Rohin explains: “This project is a shining example of the fantastic ability we have between our research and technical teams, to help bring projects to life. I am very appreciative of the support of Engineering Technician, Bethany Haynes, and thankful to Phil Jemmett and Margaret Low in the Outreach Team for the opportunity and assistance to develop this extension of the ‘Battery Builder’ activity.
“It is always important to explain why automation is crucial in producing the number of batteries we need for the future. The ‘Battery Builder’ activity does that for school students by introducing robots in manufacturing, why we use them and some basics about programming them. The gamification of this activity means we’re communicating the key points about our research in a fun and engaging way. Being able to have a real cobot running in the museum is a fabulous example of modern day engineering and in turn a great way to inspire the next generation of young engineers
“We look forward to working with Schunk and other partners in the future on more exciting and innovative uses for cobots.”
Our Future Moves runs until 31st October 2021 - find out more here: Our Future Moves - Coventry Transport Museum (transport-museum.com)
Mayor opens Ramfoam’s new headquarters as company embraces digital thanks to WMG, University of Warwick
One of the first companies to sign up to a programme to improve the digital capabilities of smaller businesses has officially opened its new company headquarters and factory in Sandwell.
Andy Street, Mayor of the West Midlands and chair of the West Midlands Combined Authority (WMCA) cut the ribbon at Ramfoam’s new site on Haigne Road, Tividale which will see the business increase in size by 50 per cent.
Ramfoam, which makes foam products for the military and other organisations, was one of the first businesses to sign up to the West Midlands Made Smarter programme which is aimed at increasing the number of small and medium-sized enterprises (SMEs) adopting digital technology in manufacturing. Last year Ramfoam adapted its manufacturing practices to produce two million face visors a week at the height of the COVID-19 pandemic.
Made Smarter, which was officially launched in June, is headed up by the WMCA and the Department for Business, Energy and Industrial Strategy (BEIS).
Andy Street, the Mayor of the West Midlands said: “The West Midlands is a shining light for UK innovation, and that has become even more apparent throughout the pandemic.
“That’s why, in partnership with BEIS, we set up the Made Smarter programme to help SMEs really make the most of our region’s digital capabilities.
“It is therefore brilliant to see companies like Ramfoam not only taking part in the programme, but also the transformative effective it has had with their new expansion. The more companies that prosper like Ramfoam, the more jobs we’ll be able to create for local people.”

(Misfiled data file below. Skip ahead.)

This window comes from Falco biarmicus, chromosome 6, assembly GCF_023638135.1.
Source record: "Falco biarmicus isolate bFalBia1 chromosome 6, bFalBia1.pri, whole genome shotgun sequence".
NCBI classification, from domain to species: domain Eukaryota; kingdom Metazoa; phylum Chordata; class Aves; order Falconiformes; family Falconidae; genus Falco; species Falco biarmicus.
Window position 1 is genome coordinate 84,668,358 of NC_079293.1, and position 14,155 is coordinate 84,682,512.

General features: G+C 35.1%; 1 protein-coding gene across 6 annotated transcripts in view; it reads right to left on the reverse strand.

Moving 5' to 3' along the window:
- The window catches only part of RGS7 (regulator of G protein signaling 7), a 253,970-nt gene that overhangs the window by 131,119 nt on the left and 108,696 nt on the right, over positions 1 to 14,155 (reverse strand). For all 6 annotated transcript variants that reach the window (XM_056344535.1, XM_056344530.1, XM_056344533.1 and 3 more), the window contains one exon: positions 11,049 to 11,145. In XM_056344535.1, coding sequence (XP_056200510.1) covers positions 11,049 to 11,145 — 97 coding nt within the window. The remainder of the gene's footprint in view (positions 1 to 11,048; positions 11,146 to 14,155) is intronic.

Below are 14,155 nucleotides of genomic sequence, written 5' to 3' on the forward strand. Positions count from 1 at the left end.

So far 85 companies have asked to join Made Smarter West Midlands and 58 have started the first stages of the programme. The year-long £1.9 million programme will see digital experts provide advice to businesses - like Ramfoam - on how to switch to advanced and automated technologies as well as working to improve employees’ overall digital skills.
Tim Mulqueen, Ramfoam’s sales director, said: “The Made Smarter programme is greatly assisting SMEs with their invaluable experience. Ramfoam is now actively working with Made Smarter to apply digital technologies to our business that will enable us to manufacture smarter and improve our efficiency, and in turn generate growth.
“I believe all West Midlands SME businesses could greatly benefit from support through Made Smarter; we all as SMEs need to challenge the way we do things in order to continuously improve and innovate.”
Ramfoam was helped by WMG at the University of Warwick to scale up production from 100,000 to two million face visors a week for the Government at the height of the pandemic.
By creating a digital twin (a virtual model) Ramfoam was able to make 54 million visors over the last year. The company also signed up for WMG’s help to creating digital visualisation of its new factory, and now, as one of the first participants in Made Smarter West Midlands, will benefit from further assistance in adopting digital technology further.
Dr Mark Swift, head of SME programmes at WMG, University of Warwick commented:
“The pandemic was a tough time for any business, and being able to flourish during it is certainly an achievement that Ramfoam has been able to do. We thoroughly enjoyed helping them drive up productivity and look forward to helping to transform Ramfoam further.
“It is incredibly exciting to see a West Midlands manufacturer doing so well, and we hope that more businesses will sign up to Made Smarter and continue to make the West Midlands a thriving manufacturing hub.”